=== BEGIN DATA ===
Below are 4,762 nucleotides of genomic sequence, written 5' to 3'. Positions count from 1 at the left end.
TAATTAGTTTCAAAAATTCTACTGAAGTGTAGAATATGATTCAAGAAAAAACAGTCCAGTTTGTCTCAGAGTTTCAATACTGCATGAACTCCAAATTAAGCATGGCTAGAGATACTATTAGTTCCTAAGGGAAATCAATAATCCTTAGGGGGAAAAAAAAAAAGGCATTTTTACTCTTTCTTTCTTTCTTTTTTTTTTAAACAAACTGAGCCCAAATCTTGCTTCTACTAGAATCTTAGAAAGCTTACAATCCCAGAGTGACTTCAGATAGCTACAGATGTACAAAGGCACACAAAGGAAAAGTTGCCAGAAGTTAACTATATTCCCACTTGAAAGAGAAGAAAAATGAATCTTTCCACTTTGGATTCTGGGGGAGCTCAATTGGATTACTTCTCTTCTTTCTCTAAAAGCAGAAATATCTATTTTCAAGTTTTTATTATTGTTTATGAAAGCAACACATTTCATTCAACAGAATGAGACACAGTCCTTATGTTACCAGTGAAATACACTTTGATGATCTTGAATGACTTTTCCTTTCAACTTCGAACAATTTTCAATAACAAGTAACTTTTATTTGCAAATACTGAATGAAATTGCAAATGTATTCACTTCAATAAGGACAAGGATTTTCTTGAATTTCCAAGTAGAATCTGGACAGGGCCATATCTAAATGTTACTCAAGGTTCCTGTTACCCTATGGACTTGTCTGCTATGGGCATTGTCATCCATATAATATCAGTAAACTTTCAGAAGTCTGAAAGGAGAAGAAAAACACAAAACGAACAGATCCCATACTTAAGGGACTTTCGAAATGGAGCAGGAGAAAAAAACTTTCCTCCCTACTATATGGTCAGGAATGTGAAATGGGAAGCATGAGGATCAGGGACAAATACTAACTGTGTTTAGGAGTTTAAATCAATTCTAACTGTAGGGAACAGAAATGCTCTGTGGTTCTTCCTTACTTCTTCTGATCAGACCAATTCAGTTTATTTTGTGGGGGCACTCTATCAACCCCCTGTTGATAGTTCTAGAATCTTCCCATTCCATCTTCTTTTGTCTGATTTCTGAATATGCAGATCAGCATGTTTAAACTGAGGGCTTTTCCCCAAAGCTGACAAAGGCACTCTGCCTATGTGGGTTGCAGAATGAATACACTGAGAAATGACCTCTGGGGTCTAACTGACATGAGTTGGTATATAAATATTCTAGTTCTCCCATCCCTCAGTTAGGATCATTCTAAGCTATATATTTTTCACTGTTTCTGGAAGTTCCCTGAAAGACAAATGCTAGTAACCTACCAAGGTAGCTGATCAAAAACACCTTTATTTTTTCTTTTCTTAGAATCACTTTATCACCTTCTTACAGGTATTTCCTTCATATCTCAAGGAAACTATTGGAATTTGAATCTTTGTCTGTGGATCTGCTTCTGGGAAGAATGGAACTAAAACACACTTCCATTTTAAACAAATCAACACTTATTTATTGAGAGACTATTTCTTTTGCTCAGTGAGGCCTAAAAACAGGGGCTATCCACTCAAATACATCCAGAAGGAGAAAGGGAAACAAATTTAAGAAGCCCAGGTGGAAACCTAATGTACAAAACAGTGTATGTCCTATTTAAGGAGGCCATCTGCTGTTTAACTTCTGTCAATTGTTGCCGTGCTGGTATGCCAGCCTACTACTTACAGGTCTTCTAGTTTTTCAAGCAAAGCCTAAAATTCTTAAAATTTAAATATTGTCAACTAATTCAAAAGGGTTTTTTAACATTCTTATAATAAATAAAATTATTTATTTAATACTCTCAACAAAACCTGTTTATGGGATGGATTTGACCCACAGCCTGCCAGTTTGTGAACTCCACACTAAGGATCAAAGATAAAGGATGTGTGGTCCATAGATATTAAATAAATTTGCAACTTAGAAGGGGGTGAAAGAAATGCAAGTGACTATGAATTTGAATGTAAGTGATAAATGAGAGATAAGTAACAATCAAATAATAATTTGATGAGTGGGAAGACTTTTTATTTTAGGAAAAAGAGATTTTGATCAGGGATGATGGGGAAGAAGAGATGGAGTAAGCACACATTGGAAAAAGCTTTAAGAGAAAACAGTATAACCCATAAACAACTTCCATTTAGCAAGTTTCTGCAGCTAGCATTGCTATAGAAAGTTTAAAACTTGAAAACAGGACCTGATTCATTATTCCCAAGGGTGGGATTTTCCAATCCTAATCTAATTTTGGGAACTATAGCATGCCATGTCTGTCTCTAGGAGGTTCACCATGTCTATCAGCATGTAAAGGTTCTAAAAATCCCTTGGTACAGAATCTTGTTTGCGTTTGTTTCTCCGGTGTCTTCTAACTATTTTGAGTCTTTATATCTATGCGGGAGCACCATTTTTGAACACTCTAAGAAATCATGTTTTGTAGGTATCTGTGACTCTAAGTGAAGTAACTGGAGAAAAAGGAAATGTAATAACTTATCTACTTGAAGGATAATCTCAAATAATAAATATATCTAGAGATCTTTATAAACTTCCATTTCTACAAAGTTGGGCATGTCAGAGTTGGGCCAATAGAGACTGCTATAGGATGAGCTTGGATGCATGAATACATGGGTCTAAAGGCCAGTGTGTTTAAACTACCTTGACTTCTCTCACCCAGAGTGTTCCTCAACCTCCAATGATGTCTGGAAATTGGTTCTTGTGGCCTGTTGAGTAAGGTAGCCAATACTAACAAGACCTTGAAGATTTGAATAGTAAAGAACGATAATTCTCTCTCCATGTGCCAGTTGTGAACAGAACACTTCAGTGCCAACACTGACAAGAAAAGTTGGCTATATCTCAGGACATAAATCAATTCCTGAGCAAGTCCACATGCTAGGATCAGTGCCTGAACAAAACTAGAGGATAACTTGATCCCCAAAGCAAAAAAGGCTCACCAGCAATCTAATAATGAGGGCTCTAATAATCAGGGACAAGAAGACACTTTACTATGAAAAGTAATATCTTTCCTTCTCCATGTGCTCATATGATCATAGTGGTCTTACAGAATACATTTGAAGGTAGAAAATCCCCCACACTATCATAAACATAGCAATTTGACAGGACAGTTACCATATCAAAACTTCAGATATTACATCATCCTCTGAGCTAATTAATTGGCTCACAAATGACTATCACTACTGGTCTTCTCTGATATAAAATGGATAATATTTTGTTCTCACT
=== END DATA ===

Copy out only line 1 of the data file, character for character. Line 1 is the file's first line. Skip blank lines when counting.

Below are 4,762 nucleotides of genomic sequence, written 5' to 3'. Positions count from 1 at the left end.